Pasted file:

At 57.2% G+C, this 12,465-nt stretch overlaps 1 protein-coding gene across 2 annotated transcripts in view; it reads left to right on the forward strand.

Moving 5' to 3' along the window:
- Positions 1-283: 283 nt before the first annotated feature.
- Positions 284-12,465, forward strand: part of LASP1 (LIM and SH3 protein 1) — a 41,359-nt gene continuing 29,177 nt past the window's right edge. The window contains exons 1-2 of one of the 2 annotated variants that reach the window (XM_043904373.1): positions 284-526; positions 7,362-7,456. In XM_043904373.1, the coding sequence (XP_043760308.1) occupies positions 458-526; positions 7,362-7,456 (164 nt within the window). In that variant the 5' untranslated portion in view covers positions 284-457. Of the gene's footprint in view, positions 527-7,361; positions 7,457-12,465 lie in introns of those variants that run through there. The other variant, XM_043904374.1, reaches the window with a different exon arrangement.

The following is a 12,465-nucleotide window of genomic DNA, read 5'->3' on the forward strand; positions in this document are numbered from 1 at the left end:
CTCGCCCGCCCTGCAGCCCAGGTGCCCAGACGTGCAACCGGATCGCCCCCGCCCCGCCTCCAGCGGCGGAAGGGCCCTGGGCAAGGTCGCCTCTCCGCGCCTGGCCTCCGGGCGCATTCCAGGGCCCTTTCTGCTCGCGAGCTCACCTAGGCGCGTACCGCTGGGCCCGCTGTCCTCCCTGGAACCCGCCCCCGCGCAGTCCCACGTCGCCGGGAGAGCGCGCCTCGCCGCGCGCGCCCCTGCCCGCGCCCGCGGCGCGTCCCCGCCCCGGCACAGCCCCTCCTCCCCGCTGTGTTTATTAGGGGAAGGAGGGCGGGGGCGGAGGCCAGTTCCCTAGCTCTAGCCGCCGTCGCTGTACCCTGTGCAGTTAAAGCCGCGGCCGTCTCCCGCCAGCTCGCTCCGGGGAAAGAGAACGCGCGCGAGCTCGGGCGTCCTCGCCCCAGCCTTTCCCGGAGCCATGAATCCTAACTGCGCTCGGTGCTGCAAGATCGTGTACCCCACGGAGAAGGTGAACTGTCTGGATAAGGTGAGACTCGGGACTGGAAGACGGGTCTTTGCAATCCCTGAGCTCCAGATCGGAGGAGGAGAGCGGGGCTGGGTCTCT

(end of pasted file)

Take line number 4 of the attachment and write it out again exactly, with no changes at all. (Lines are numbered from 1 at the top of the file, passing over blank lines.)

- Positions 284-12,465, forward strand: part of LASP1 (LIM and SH3 protein 1) — a 41,359-nt gene continuing 29,177 nt past the window's right edge. The window contains exons 1-2 of one of the 2 annotated variants that reach the window (XM_043904373.1): positions 284-526; positions 7,362-7,456. In XM_043904373.1, the coding sequence (XP_043760308.1) occupies positions 458-526; positions 7,362-7,456 (164 nt within the window). In that variant the 5' untranslated portion in view covers positions 284-457. Of the gene's footprint in view, positions 527-7,361; positions 7,457-12,465 lie in introns of those variants that run through there. The other variant, XM_043904374.1, reaches the window with a different exon arrangement.